Hurriyat leader Mirwaiz signs ‘bond’ to secure release, claims Indian media

Hurriyat leader Mirwaiz signs ‘bond’ to secure release, claims Indian media

Kashmir, Kashmir -IOK Comments Off 29
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An Indian media report claimed on Friday that at least five detained political leaders in occupied Kashmir including Hurriyat leader Mirwaiz Umar Farooq have signed bonds to secure their release.

The English-language daily newspaper, The Hindu, quoted a senior Indian official as saying the politicians who signed the bonds gave an undertaking that they would not indulge in any political activity after their release.

Those who signed the bonds also include two former legislators of the National Conference, one former legislator of the Peoples Democratic Party (PDP) and a Peoples Conference leader, said the report.

All were detained under Section-107 of the Code of Criminal Procedure (Cr PC).

“If a person detained under Section-107 of the Cr PC signs a bond and then violates it, legal proceedings including arrest can be initiated. The prohibited activities include giving political speeches,” alleged the Indian official.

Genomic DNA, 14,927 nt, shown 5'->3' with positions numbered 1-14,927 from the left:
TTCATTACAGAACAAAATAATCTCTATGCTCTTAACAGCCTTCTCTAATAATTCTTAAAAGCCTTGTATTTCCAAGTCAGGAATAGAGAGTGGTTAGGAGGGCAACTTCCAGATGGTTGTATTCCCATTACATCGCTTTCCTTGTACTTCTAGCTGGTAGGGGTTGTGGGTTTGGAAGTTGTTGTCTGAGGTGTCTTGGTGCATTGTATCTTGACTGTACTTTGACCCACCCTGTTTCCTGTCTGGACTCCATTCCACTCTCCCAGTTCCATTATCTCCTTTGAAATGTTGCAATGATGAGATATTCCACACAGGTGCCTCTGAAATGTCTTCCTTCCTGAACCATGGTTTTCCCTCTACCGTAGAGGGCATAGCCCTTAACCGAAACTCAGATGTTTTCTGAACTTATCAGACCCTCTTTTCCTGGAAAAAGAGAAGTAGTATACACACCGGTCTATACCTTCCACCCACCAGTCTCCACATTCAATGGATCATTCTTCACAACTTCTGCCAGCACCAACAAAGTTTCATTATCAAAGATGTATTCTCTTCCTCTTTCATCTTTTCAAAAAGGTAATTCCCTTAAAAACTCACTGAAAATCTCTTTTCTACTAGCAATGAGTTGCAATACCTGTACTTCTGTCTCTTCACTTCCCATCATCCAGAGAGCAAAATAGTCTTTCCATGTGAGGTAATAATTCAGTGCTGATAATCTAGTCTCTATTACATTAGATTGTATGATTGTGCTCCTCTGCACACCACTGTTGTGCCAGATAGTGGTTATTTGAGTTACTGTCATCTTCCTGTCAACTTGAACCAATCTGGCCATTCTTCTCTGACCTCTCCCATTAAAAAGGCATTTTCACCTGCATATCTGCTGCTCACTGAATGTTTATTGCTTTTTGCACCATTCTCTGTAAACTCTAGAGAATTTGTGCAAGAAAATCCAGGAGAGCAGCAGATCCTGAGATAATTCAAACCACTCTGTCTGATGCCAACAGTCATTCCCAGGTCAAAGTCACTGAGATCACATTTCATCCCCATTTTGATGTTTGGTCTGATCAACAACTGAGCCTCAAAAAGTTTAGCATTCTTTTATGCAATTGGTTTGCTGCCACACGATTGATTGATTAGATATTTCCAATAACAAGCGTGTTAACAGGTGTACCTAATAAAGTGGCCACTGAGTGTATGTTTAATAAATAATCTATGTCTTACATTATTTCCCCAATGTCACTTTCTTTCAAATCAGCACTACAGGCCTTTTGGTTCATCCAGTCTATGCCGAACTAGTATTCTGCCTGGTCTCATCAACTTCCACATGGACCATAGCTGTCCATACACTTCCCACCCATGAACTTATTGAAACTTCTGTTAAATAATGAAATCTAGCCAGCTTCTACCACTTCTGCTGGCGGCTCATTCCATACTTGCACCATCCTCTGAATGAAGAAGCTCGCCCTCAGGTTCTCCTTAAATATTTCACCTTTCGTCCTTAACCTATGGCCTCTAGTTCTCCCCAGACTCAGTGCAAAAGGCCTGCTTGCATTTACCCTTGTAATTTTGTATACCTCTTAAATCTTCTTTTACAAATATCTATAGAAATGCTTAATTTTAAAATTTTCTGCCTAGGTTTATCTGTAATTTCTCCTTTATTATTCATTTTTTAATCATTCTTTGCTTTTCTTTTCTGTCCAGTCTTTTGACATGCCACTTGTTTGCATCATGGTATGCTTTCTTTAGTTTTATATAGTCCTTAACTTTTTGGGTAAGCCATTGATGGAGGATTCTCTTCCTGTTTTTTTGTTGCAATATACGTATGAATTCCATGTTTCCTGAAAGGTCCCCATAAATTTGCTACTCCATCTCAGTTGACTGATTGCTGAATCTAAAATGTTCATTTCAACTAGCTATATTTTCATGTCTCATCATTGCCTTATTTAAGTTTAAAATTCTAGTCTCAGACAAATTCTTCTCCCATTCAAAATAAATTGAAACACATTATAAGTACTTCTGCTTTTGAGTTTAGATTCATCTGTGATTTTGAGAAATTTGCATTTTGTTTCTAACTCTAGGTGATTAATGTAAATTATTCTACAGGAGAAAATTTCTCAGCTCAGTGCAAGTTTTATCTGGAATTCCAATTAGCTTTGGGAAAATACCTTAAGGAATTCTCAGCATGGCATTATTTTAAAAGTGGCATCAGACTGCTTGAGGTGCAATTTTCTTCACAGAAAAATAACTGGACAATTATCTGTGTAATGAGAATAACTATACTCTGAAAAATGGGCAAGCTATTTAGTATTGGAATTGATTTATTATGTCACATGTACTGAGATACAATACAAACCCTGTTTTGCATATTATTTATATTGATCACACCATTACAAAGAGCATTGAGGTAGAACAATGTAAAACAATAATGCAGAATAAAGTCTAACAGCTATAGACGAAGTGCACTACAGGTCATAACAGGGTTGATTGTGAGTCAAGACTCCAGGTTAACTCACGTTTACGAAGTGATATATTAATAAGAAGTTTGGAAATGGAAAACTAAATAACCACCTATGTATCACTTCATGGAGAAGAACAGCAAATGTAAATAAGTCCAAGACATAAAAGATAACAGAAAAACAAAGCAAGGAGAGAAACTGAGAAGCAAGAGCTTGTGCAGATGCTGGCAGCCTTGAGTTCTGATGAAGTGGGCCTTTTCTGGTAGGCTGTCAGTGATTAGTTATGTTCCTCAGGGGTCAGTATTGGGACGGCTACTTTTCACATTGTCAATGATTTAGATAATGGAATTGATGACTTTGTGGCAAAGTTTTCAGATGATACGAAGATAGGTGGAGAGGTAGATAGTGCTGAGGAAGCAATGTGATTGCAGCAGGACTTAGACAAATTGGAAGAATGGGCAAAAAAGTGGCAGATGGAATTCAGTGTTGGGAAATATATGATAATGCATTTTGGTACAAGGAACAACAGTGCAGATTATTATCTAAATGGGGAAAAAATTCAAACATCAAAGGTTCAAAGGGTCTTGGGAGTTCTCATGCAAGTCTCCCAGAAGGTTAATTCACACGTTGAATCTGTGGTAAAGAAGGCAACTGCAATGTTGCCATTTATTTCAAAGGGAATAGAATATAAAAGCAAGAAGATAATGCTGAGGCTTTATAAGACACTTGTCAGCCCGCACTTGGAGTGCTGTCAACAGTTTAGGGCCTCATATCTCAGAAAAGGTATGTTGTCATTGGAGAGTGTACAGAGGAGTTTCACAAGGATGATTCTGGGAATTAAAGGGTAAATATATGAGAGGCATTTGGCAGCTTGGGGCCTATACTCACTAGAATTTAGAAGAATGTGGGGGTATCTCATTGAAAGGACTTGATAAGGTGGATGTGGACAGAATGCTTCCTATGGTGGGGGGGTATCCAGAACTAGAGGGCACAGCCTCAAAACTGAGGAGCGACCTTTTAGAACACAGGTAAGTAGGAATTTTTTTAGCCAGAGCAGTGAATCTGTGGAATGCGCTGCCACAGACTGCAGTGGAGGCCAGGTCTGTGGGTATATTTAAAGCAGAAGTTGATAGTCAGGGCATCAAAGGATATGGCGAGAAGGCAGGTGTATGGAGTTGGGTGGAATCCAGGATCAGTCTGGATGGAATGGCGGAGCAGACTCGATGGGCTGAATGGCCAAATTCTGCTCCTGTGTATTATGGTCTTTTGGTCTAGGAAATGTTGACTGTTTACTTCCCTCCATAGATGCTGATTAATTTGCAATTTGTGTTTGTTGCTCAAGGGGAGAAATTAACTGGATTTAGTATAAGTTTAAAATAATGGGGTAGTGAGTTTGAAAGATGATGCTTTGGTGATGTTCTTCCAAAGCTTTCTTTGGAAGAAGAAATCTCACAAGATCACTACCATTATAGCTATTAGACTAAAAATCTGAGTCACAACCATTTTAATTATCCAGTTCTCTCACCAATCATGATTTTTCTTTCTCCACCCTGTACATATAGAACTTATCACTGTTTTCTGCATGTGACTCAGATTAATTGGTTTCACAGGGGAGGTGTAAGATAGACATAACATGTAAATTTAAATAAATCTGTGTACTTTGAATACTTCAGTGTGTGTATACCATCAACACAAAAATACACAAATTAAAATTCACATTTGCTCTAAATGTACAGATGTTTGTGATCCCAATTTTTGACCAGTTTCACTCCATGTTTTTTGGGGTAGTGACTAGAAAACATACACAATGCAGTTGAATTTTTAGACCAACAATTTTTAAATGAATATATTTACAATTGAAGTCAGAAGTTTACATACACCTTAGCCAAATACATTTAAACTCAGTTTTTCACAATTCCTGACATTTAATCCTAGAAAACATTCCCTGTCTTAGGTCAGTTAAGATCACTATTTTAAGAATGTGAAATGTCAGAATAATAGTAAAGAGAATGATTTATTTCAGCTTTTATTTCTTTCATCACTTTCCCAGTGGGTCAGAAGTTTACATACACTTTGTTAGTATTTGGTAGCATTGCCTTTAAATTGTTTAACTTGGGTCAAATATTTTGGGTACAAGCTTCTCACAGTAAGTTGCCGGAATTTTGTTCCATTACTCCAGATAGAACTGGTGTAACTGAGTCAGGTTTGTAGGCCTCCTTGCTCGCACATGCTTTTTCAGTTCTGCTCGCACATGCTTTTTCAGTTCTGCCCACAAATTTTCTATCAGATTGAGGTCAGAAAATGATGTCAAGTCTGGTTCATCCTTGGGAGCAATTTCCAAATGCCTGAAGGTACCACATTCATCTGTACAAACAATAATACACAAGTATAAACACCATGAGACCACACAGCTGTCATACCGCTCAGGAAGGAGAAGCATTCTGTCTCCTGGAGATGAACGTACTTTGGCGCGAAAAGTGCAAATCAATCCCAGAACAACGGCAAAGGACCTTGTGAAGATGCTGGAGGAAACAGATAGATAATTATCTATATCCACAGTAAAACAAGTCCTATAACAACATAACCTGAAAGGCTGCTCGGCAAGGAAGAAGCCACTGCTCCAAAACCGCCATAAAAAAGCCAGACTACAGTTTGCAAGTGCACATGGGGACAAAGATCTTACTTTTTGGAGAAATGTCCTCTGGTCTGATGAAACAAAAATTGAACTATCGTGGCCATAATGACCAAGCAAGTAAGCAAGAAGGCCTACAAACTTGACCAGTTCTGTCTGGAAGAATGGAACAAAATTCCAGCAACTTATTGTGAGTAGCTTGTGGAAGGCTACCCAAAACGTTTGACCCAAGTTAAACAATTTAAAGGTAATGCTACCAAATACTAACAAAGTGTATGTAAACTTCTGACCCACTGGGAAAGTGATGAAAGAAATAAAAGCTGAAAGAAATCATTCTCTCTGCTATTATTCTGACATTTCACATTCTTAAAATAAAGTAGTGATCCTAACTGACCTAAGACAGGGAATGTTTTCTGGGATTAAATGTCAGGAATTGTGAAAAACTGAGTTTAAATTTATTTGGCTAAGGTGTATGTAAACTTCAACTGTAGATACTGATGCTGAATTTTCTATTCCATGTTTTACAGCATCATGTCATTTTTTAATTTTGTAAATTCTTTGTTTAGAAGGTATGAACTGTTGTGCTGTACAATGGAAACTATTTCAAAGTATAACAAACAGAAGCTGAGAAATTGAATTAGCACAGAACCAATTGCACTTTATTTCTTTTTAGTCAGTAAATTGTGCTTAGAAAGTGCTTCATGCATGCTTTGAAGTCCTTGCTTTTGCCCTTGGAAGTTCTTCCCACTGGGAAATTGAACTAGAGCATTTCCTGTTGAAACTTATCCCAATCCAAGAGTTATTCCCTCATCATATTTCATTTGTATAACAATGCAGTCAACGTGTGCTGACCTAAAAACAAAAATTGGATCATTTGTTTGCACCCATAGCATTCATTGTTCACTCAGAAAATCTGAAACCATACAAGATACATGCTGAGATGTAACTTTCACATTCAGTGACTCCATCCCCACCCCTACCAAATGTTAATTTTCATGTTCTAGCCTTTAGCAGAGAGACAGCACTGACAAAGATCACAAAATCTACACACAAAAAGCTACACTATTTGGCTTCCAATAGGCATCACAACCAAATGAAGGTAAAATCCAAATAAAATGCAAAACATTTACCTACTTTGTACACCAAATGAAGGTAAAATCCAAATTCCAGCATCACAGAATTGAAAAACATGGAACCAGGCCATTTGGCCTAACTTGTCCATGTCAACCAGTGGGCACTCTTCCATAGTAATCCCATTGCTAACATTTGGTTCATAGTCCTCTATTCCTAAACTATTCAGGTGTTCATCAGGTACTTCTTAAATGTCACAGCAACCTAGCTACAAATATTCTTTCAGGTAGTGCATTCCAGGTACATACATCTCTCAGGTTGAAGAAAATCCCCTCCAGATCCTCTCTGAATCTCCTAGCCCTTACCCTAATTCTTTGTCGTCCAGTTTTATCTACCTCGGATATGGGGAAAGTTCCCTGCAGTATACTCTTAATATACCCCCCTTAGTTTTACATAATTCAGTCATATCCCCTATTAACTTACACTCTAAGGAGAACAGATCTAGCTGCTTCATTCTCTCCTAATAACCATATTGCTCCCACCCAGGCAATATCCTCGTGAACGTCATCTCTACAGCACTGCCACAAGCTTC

In a surprise move on August 5, India abrogated provisions in its constitution that gave the IOK partial autonomy and stipulated only residents could buy a property or hold government jobs.

Strict movement restrictions were imposed simultaneously, and mobile, telephone, and internet connections snapped. Since then, several political leaders in the disputed region were placed under detention and house arrest.

The Centaur Hotel in Srinagar was turned into a subsidiary jail, and as of now, at least 36 leaders, including the former bureaucrat-turned-politician Shah Faesal, are lodged there.

None of the detainees there, including Peoples Conference chairman Sajad Lone and PDP youth wing leader Waheed Para, had agreed to sign the bonds.

A shopkeeper in Srinagar said they had shut business in protest against the Indian move to revoke the special status.

India claimed the immediate priority was to prevent an eruption of violence in IOK valley, where more than 40,000 people have been killed since 1989.

“No militant has threatened us, we are not opening shops as a mark of protest,” said Abdul Rahim, a resident of

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